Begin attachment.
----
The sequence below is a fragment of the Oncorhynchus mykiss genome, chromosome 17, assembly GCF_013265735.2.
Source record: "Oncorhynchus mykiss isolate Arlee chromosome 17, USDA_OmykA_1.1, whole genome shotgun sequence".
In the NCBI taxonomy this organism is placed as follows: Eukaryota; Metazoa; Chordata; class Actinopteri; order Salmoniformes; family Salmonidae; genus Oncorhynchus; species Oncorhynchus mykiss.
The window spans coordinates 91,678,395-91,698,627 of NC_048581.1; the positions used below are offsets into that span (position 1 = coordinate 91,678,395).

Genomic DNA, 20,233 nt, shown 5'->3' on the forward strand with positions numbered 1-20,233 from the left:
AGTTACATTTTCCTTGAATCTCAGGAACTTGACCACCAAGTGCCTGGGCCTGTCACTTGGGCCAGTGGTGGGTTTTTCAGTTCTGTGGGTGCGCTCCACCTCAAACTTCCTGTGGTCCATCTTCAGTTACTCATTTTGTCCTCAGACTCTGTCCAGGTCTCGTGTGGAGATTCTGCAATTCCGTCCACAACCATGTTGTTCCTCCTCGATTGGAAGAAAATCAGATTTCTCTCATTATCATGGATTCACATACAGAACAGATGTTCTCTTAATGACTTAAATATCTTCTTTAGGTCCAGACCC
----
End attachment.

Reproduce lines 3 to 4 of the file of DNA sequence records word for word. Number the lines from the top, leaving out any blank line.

In the NCBI taxonomy this organism is placed as follows: Eukaryota; Metazoa; Chordata; class Actinopteri; order Salmoniformes; family Salmonidae; genus Oncorhynchus; species Oncorhynchus mykiss.
The window spans coordinates 91,678,395-91,698,627 of NC_048581.1; the positions used below are offsets into that span (position 1 = coordinate 91,678,395).